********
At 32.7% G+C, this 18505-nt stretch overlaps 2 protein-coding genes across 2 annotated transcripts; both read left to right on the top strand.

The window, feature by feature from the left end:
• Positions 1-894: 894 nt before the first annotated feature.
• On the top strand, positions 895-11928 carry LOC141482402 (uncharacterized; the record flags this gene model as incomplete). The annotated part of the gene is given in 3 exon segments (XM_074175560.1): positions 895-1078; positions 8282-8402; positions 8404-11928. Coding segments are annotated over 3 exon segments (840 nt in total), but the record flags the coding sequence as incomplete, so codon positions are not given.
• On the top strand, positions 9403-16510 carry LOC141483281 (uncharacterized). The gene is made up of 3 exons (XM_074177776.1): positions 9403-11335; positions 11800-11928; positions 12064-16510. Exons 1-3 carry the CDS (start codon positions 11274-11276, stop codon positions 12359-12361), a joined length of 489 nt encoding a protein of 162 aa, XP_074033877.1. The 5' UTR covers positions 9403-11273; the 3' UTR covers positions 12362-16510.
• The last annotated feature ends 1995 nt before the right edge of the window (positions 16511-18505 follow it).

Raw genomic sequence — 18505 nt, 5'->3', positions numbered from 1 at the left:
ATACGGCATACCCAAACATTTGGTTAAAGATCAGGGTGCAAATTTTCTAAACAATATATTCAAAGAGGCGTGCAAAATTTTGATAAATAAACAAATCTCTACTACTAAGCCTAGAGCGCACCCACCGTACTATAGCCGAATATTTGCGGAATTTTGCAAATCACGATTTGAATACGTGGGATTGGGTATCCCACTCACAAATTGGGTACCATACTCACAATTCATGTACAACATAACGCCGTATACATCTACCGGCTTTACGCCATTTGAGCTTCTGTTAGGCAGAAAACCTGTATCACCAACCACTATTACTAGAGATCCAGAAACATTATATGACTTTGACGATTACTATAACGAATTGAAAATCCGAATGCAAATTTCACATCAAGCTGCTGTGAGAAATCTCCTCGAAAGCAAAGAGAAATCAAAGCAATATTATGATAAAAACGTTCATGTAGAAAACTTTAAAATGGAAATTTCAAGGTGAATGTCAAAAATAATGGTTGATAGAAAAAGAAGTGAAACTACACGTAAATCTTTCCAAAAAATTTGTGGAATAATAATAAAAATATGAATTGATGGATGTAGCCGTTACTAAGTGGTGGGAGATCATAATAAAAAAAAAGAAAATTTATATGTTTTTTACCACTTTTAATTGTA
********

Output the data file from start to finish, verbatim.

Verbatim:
At 32.7% G+C, this 18505-nt stretch overlaps 2 protein-coding genes across 2 annotated transcripts; both read left to right on the top strand.

The window, feature by feature from the left end:
• Positions 1-894: 894 nt before the first annotated feature.
• On the top strand, positions 895-11928 carry LOC141482402 (uncharacterized; the record flags this gene model as incomplete). The annotated part of the gene is given in 3 exon segments (XM_074175560.1): positions 895-1078; positions 8282-8402; positions 8404-11928. Coding segments are annotated over 3 exon segments (840 nt in total), but the record flags the coding sequence as incomplete, so codon positions are not given.
• On the top strand, positions 9403-16510 carry LOC141483281 (uncharacterized). The gene is made up of 3 exons (XM_074177776.1): positions 9403-11335; positions 11800-11928; positions 12064-16510. Exons 1-3 carry the CDS (start codon positions 11274-11276, stop codon positions 12359-12361), a joined length of 489 nt encoding a protein of 162 aa, XP_074033877.1. The 5' UTR covers positions 9403-11273; the 3' UTR covers positions 12362-16510.
• The last annotated feature ends 1995 nt before the right edge of the window (positions 16511-18505 follow it).

Raw genomic sequence — 18505 nt, 5'->3', positions numbered from 1 at the left:
ATACGGCATACCCAAACATTTGGTTAAAGATCAGGGTGCAAATTTTCTAAACAATATATTCAAAGAGGCGTGCAAAATTTTGATAAATAAACAAATCTCTACTACTAAGCCTAGAGCGCACCCACCGTACTATAGCCGAATATTTGCGGAATTTTGCAAATCACGATTTGAATACGTGGGATTGGGTATCCCACTCACAAATTGGGTACCATACTCACAATTCATGTACAACATAACGCCGTATACATCTACCGGCTTTACGCCATTTGAGCTTCTGTTAGGCAGAAAACCTGTATCACCAACCACTATTACTAGAGATCCAGAAACATTATATGACTTTGACGATTACTATAACGAATTGAAAATCCGAATGCAAATTTCACATCAAGCTGCTGTGAGAAATCTCCTCGAAAGCAAAGAGAAATCAAAGCAATATTATGATAAAAACGTTCATGTAGAAAACTTTAAAATGGAAATTTCAAGGTGAATGTCAAAAATAATGGTTGATAGAAAAAGAAGTGAAACTACACGTAAATCTTTCCAAAAAATTTGTGGAATAATAATAAAAATATGAATTGATGGATGTAGCCGTTACTAAGTGGTGGGAGATCATAATAAAAAAAAAGAAAATTTATATGTTTTTTACCACTTTTAATTGTA